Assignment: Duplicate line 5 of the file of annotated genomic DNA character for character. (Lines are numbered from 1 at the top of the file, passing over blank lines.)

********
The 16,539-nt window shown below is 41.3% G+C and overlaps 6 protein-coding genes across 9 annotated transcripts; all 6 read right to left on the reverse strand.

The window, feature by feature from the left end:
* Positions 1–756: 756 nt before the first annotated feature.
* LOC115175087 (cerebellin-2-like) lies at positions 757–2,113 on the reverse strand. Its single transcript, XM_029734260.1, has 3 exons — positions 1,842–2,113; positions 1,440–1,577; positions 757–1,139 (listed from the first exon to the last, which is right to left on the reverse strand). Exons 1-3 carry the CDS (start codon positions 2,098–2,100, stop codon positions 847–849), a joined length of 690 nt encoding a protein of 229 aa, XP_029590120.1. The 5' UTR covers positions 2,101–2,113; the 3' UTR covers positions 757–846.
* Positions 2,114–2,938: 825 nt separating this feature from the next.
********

* Positions 2,114–2,938: 825 nt separating this feature from the next.